Pre-school childcare in England, 1939-2010 investigates how competing ideas about child development influenced the provision, practice and experience of childcare for the under fives since 1939.
It explores how theories which developed during the war about the psychological harm caused by separating an infant from its mother influenced the organisation of childcare outside the family in light of the social, economic and demographic changes seen during the years that followed.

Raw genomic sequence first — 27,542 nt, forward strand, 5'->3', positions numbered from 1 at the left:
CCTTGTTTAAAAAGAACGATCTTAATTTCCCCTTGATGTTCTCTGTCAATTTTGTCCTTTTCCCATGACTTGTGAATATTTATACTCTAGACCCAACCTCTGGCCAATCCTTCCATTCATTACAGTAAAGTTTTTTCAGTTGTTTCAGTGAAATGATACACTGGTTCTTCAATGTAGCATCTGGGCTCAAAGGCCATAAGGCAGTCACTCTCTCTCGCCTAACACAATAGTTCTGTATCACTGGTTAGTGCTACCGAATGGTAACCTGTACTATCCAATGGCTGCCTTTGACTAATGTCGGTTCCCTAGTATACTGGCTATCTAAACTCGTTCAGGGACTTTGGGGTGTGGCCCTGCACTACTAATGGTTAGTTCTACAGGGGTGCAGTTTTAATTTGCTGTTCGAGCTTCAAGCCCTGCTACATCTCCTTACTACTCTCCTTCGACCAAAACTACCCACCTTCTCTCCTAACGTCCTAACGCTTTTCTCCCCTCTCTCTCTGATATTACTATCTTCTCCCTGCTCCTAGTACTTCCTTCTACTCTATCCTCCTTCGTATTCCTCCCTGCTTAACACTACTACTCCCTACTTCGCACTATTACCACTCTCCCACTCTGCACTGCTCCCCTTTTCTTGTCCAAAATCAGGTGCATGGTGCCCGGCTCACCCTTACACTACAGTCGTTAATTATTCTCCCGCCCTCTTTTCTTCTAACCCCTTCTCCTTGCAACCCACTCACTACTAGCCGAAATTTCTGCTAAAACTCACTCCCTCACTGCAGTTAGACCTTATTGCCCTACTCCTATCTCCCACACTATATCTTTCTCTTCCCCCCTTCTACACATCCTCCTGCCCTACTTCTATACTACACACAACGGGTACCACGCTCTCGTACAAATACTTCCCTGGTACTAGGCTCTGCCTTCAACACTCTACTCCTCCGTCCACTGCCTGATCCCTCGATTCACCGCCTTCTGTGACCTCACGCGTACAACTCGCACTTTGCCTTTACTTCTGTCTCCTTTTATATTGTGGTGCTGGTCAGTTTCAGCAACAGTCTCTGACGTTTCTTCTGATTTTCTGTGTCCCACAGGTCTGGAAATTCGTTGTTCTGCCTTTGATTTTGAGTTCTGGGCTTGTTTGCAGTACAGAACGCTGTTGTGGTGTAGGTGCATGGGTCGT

Focusing on four different forms of childcare - day nurseries, nursery schools and classes, playgroups, and childminders - it considers how both individual families and wider society managed the care of young children in the context of dramatic increases in the employment of married women.
Using a new body of oral history interviews specifically undertaken for the book, it also examines the experiences and effects of care on those involved and the current policy implications raised. -- .